Trump is also infamous for his systematic attacks on the free press with accusations of “fake news.”  In October of 2017, he even tweeted that the Senate Intel Committee should investigate the “Fake News Networks” (i.e. CNN and MSNBC, but not FOX News).  One of the clearest signs of dictatorial behavior is persecution and control of the media: this is evident in the state control of the press in oppressive regimes like North Korea and Saudi Arabia.  By de-legitimizing the news outlets which are critical of him, Trump is trying to create an American press which is made up of journalists and pundits who only praise him.

Indeed, this past January, the President’s personal lawyer tried to stop the publication of Michael Wolff’s controversial tell-all, “Fire and Fury: Inside the Trump White House,” a book which is extremely critical of the administration.  Charles Harder sent a cease and desist letter to Wolff and his publisher, in which “Mr. Trump demands that you immediately cease and desist from any further publication, release, or dissemination of the Book…and that you issue a full and complete retraction and apology to [Mr. Trump]…”  This is one of many of Trump’s attempts to silence the free press, with either baseless accusations or threats of libel cases.  Only three months into his presidency, the National Coalition Against Censorship (NCAC) issued a statement condemning Trump’s attacks on the media: the statement was joined by more than 80 other organizations, including the ACLU and the Associated Press.

And these instances of censorship are only the ones that Trump has enacted while he has been in office.  As aforementioned, Trump has a well-known history of libel lawsuits – he’s been involved in over 4,000 lawsuits over the past 30 years, and he has lost every single one which claimed libel.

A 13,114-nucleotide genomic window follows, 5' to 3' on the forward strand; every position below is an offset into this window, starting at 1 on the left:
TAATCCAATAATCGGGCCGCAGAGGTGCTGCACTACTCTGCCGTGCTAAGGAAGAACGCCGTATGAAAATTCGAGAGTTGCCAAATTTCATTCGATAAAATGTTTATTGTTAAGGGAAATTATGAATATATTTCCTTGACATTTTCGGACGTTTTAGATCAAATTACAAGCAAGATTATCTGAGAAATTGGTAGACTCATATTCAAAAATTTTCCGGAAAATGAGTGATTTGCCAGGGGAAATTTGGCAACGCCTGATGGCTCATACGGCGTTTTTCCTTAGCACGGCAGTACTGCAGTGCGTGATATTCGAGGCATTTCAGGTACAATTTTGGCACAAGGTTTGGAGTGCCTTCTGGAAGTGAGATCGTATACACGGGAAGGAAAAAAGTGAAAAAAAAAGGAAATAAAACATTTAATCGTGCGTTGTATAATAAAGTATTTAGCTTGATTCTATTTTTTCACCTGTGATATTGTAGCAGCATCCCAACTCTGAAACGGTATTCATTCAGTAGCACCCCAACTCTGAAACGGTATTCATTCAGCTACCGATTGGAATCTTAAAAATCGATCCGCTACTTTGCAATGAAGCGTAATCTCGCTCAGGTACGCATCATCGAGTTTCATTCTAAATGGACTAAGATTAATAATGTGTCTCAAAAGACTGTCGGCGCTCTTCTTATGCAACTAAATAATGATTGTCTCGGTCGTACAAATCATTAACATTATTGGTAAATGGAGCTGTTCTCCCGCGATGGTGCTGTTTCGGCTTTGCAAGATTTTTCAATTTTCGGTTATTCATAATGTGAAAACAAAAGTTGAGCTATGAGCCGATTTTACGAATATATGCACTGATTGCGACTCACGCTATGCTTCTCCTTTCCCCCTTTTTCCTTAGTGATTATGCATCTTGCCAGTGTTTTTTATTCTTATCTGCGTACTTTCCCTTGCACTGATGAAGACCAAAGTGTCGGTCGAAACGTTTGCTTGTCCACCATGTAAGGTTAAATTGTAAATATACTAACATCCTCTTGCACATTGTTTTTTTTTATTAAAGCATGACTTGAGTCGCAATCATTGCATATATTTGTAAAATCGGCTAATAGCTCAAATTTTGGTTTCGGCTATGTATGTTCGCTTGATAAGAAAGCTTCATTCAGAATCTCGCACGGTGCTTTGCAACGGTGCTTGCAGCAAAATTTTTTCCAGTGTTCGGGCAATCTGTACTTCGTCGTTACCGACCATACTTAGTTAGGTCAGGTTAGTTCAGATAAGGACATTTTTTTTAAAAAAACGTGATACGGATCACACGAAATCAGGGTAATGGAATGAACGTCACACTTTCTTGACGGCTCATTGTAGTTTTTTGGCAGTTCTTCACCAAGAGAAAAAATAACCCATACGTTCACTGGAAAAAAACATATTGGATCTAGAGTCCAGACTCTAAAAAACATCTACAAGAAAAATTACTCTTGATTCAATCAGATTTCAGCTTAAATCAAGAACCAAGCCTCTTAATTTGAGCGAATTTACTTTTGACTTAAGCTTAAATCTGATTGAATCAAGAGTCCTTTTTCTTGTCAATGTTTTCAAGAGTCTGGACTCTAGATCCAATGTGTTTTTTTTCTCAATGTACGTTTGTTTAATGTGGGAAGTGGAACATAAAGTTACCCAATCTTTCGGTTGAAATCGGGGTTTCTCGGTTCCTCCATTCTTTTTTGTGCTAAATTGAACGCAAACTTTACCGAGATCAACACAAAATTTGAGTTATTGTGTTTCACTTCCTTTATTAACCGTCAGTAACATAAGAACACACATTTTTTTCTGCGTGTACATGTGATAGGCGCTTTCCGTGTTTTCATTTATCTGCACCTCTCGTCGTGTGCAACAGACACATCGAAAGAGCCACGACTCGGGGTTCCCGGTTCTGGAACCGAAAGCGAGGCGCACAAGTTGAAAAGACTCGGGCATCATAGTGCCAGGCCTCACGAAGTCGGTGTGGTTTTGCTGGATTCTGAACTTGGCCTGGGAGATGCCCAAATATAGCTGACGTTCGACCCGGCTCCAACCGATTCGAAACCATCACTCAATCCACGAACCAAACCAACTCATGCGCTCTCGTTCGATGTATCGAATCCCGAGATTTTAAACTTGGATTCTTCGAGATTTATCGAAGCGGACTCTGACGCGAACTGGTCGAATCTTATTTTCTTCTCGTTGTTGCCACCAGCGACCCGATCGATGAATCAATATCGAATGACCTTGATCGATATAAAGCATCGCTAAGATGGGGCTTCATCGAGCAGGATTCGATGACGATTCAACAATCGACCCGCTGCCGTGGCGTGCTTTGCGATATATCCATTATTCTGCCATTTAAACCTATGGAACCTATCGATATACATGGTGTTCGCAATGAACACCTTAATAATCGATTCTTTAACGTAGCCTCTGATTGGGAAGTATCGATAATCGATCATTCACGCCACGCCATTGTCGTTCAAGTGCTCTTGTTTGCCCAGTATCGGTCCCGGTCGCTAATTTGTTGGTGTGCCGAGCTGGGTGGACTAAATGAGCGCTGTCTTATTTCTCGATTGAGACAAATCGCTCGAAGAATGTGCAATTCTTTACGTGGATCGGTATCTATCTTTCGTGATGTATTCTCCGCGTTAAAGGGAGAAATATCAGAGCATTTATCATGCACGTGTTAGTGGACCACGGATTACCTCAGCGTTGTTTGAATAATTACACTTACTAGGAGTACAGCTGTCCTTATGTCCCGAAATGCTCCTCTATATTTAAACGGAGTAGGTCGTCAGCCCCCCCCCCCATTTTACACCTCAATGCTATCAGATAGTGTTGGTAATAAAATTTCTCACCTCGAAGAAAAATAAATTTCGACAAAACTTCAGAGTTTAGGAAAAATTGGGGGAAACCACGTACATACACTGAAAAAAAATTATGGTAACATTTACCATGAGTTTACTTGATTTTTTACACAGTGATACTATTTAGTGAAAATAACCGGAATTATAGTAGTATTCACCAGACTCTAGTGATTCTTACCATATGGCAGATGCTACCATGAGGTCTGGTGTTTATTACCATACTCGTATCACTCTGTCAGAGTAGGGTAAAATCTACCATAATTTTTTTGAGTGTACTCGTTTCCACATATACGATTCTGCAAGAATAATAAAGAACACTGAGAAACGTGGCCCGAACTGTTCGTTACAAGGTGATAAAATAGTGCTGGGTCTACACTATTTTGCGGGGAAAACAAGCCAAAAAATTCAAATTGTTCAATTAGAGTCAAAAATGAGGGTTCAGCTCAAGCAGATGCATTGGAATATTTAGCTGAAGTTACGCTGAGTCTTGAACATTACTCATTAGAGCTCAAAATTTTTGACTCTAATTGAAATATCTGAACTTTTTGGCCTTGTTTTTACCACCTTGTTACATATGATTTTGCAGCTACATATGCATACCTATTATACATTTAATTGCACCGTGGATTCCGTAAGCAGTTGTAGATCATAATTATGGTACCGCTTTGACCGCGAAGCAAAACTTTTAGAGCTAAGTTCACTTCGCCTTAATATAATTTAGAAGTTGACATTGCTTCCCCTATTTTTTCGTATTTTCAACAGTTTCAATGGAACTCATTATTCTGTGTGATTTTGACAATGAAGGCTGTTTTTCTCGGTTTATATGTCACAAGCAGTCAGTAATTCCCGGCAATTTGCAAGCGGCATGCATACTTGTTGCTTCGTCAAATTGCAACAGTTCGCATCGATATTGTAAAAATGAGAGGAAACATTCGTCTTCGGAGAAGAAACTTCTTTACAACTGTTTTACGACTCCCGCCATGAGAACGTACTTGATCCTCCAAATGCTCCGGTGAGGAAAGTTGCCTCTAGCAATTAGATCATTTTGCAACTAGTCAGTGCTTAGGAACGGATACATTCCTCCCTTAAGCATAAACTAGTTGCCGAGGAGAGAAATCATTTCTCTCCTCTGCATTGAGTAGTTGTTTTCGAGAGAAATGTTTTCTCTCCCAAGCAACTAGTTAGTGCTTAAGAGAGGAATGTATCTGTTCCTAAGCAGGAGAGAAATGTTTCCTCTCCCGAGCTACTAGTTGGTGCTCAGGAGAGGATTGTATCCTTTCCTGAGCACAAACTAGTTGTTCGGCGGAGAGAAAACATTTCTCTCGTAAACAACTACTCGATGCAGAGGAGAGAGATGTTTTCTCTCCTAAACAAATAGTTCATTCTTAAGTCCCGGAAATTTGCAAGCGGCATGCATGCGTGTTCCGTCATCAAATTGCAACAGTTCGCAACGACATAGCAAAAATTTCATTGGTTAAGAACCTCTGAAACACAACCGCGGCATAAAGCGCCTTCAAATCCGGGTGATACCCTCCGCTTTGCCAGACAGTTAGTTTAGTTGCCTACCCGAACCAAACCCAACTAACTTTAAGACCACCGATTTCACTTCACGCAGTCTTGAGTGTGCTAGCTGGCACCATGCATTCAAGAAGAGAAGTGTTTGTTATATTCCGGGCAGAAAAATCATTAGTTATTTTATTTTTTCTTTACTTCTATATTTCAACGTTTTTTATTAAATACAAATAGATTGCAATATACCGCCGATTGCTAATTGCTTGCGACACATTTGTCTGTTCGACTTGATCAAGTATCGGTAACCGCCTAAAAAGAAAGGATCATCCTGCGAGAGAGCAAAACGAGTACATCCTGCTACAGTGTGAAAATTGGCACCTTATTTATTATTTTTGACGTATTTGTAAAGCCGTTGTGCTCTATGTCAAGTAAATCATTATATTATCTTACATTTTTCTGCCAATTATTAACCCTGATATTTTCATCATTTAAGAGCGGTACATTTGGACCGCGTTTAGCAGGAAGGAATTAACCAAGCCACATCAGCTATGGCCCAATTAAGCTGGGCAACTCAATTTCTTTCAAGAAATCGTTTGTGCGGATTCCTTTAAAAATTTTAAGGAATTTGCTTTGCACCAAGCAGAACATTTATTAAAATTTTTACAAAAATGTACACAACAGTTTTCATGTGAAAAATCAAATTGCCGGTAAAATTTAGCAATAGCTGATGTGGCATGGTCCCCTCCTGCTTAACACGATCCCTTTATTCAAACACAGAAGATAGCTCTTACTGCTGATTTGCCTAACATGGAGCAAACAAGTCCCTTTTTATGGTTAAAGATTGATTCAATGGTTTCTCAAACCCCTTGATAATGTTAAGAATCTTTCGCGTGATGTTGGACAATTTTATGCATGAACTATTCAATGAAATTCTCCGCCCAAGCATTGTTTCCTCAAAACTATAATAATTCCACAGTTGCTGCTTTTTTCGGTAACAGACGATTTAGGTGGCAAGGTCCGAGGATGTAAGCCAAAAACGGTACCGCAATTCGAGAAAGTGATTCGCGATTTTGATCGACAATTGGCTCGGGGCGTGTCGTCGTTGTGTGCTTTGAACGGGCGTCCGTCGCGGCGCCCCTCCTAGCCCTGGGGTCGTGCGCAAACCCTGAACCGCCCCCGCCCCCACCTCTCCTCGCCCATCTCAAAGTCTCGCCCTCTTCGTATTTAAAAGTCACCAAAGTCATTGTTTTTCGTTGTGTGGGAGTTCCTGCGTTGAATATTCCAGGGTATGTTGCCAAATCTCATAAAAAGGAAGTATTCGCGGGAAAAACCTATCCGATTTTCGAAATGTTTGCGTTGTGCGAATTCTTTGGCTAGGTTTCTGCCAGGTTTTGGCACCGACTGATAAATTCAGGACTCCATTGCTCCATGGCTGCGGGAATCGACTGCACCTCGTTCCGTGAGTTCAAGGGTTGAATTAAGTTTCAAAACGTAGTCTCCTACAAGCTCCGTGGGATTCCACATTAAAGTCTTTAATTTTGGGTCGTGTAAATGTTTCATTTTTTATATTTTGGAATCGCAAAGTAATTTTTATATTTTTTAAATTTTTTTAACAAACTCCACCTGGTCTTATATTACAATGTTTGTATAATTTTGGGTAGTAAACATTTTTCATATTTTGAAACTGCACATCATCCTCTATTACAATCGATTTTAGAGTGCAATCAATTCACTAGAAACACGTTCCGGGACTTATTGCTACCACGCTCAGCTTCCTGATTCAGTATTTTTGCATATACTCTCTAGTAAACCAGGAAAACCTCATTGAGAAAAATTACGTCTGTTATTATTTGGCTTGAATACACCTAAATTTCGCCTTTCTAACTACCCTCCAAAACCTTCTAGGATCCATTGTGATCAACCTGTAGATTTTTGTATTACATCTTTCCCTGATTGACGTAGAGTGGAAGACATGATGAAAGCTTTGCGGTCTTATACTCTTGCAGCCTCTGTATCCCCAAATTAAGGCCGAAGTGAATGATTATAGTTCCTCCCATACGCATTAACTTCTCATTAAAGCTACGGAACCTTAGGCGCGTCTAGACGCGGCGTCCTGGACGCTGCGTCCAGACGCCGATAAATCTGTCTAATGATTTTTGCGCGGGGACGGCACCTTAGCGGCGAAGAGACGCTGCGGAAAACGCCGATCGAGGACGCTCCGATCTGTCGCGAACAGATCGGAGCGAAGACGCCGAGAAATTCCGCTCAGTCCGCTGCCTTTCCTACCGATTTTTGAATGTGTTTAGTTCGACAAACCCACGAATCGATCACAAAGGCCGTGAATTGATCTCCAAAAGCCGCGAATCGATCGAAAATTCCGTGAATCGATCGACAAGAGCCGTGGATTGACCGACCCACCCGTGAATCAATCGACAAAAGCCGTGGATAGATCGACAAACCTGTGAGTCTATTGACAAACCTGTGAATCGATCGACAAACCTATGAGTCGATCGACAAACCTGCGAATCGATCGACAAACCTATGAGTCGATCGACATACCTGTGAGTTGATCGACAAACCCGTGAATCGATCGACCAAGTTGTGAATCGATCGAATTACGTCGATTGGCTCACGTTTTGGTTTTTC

In summation, Donald Trump has a disturbing and pervasive record of censorship, both before and after his inauguration. But his attempts to censor governmental officials and private members of the press are especially troubling, considering that he is acting in his official capacity as president when issuing these orders.  As mentioned previously, the First Amendment only guarantees freedom from censorship from the government, and not private institutions.  While pundits on FOX News continue to be riled up by legal nonissues of conservative students being “silenced” on college campuses, the most egregious, systematic governmental censorship in the history of our country is taking place.

In a letter from 1948, George Orwell wrote the following warning to all free societies: “Threats to freedom of speech, writing and action, though often trivial in isolation, are cumulative in their effect and, unless checked, lead to a general disrespect for the rights of the citizen.”

These examples of censorship under the Trump administration may seem “trivial in isolation,” but they have an undoubtedly cumulative effect on this country.  And that effect is harmful to every single American, no matter what side of the political spectrum they are on.  If conservatives who follow in the footsteps of William F. Buckley, Jr. are truly concerned about censorship in American society, they should look no further than the leader of their own party.  Because liberal professors on college campuses are not the biggest threat to the First Amendment: Donald Trump is.